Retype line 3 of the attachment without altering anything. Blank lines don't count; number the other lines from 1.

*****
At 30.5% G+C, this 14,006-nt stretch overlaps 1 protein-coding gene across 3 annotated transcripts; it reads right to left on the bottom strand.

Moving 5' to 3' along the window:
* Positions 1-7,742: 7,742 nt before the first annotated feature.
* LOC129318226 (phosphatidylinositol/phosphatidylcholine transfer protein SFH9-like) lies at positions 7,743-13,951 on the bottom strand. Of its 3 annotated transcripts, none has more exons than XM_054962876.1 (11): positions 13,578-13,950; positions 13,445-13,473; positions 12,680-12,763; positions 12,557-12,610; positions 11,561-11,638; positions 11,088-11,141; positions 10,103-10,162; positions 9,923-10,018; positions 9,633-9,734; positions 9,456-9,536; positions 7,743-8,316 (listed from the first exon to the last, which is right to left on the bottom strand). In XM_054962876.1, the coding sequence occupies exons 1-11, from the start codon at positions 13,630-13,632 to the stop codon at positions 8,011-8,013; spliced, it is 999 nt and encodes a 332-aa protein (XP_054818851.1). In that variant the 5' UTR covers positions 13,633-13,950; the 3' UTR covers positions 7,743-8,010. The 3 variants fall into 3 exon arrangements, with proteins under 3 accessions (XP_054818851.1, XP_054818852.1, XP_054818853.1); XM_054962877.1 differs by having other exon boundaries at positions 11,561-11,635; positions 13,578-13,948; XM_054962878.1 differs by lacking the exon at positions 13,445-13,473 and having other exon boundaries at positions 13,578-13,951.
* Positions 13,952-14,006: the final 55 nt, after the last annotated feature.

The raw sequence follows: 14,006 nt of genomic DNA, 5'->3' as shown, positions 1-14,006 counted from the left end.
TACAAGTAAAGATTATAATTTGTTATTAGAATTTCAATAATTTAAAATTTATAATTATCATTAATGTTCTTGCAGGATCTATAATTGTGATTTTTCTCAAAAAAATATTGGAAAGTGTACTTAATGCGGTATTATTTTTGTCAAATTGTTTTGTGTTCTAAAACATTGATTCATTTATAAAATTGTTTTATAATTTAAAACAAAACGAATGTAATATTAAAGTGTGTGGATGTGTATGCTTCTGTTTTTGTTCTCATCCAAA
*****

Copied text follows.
* Positions 1-7,742: 7,742 nt before the first annotated feature.